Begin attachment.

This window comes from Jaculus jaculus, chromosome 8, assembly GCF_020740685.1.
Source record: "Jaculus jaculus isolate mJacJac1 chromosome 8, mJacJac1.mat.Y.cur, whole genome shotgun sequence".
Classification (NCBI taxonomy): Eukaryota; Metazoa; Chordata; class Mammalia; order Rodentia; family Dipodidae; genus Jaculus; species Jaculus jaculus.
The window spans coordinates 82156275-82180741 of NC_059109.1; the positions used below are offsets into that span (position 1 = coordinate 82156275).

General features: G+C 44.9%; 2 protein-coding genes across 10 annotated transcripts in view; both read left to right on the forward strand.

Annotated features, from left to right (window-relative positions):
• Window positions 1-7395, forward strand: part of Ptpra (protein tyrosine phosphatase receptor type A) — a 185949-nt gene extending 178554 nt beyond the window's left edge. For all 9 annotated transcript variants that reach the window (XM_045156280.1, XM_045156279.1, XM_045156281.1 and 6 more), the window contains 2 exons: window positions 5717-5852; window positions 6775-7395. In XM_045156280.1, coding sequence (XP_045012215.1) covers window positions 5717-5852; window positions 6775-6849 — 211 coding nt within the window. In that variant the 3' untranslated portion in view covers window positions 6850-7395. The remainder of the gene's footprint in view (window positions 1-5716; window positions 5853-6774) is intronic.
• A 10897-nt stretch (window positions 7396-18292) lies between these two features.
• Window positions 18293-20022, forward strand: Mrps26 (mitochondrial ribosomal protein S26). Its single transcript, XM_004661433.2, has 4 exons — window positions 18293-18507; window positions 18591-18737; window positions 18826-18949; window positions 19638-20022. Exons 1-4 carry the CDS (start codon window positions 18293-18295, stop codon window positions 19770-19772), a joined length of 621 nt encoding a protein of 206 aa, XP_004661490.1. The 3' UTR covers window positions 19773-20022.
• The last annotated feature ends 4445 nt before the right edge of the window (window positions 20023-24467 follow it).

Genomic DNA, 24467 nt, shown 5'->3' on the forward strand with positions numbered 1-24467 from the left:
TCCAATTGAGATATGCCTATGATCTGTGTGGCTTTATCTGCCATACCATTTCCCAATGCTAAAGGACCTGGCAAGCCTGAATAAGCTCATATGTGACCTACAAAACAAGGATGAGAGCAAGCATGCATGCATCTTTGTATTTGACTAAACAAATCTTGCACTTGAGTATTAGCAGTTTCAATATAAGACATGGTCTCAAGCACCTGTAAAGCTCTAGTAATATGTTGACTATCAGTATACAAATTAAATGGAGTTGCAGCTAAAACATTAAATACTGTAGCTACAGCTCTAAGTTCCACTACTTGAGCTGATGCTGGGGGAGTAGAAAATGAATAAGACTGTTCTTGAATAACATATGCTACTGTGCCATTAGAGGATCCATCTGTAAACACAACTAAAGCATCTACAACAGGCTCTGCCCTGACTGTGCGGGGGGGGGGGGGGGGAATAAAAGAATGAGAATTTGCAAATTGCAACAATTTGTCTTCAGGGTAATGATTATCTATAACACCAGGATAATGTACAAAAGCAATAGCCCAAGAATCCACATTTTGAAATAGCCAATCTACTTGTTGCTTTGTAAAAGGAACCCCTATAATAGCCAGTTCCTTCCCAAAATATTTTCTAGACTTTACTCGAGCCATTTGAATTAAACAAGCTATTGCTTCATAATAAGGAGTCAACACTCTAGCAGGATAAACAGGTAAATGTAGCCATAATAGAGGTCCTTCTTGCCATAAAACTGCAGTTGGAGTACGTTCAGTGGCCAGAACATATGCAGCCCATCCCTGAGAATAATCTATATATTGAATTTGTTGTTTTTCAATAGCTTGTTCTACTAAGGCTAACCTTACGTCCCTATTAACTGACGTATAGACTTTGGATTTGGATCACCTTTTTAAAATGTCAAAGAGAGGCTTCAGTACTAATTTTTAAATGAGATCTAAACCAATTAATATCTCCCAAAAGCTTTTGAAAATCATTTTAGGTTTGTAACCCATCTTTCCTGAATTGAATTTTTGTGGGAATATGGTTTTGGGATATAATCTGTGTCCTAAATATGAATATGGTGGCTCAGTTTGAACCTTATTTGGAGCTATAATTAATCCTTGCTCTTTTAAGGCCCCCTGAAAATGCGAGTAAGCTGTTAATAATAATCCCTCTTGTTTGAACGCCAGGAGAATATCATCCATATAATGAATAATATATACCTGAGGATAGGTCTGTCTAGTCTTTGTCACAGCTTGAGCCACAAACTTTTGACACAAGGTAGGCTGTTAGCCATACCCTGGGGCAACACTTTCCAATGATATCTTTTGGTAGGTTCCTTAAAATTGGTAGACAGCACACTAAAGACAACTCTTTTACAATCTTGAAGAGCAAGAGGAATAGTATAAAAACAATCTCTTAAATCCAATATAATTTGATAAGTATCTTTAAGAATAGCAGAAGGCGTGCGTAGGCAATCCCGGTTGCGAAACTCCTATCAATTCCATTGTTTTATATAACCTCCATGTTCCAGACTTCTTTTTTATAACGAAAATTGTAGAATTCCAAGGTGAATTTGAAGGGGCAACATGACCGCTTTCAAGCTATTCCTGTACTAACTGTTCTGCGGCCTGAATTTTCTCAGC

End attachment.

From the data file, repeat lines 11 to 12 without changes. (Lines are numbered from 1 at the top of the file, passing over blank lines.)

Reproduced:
Genomic DNA, 24467 nt, shown 5'->3' on the forward strand with positions numbered 1-24467 from the left:
TCCAATTGAGATATGCCTATGATCTGTGTGGCTTTATCTGCCATACCATTTCCCAATGCTAAAGGACCTGGCAAGCCTGAATAAGCTCATATGTGACCTACAAAACAAGGATGAGAGCAAGCATGCATGCATCTTTGTATTTGACTAAACAAATCTTGCACTTGAGTATTAGCAGTTTCAATATAAGACATGGTCTCAAGCACCTGTAAAGCTCTAGTAATATGTTGACTATCAGTATACAAATTAAATGGAGTTGCAGCTAAAACATTAAATACTGTAGCTACAGCTCTAAGTTCCACTACTTGAGCTGATGCTGGGGGAGTAGAAAATGAATAAGACTGTTCTTGAATAACATATGCTACTGTGCCATTAGAGGATCCATCTGTAAACACAACTAAAGCATCTACAACAGGCTCTGCCCTGACTGTGCGGGGGGGGGGGGGGGGAATAAAAGAATGAGAATTTGCAAATTGCAACAATTTGTCTTCAGGGTAATGATTATCTATAACACCAGGATAATGTACAAAAGCAATAGCCCAAGAATCCACATTTTGAAATAGCCAATCTACTTGTTGCTTTGTAAAAGGAACCCCTATAATAGCCAGTTCCTTCCCAAAATATTTTCTAGACTTTACTCGAGCCATTTGAATTAAACAAGCTATTGCTTCATAATAAGGAGTCAACACTCTAGCAGGATAAACAGGTAAATGTAGCCATAATAGAGGTCCTTCTTGCCATAAAACTGCAGTTGGAGTACGTTCAGTGGCCAGAACATATGCAGCCCATCCCTGAGAATAATCTATATATTGAATTTGTTGTTTTTCAATAGCTTGTTCTACTAAGGCTAACCTTACGTCCCTATTAACTGACGTATAGACTTTGGATTTGGATCACCTTTTTAAAATGTCAAAGAGAGGCTTCAGTACTAATTTTTAAATGAGATCTAAACCAATTAATATCTCCCAAAAGCTTTTGAAAATCATTTTAGGTTTGTAACCCATCTTTCCTGAATTGAATTTTTGTGGGAATATGGTTTTGGGATATAATCTGTGTCCTAAATATGAATATGGTGGCTCAGTTTGAACCTTATTTGGAGCTATAATTAATCCTTGCTCTTTTAAGGCCCCCTGAAAATGCGAGTAAGCTGTTAATAATAATCCCTCTTGTTTGAACGCCAGGAGAATATCATCCATATAATGAATAATATATACCTGAGGATAGGTCTGTCTAGTCTTTGTCACAGCTTGAGCCACAAACTTTTGACACAAGGTAGGCTGTTAGCCATACCCTGGGGCAACACTTTCCAATGATATCTTTTGGTAGGTTCCTTAAAATTGGTAGACAGCACACTAAAGACAACTCTTTTACAATCTTGAAGAGCAAGAGGAATAGTATAAAAACAATCTCTTAAATCCAATATAATTTGATAAGTATCTTTAAGAATAGCAGAAGGCGTGCGTAGGCAATCCCGGTTGCGAAACTCCTATCAATTCCATTGTTTTATATAACCTCCATGTTCCAGACTTCTTTTTTATAACGAAAATTGTAGAATTCCAAGGTGAATTTGAAGGGGCAACATGACCGCTTTCAAGCTATTCCTGTACTAACTGTTCTGCGGCCTGAATTTTCTCAGC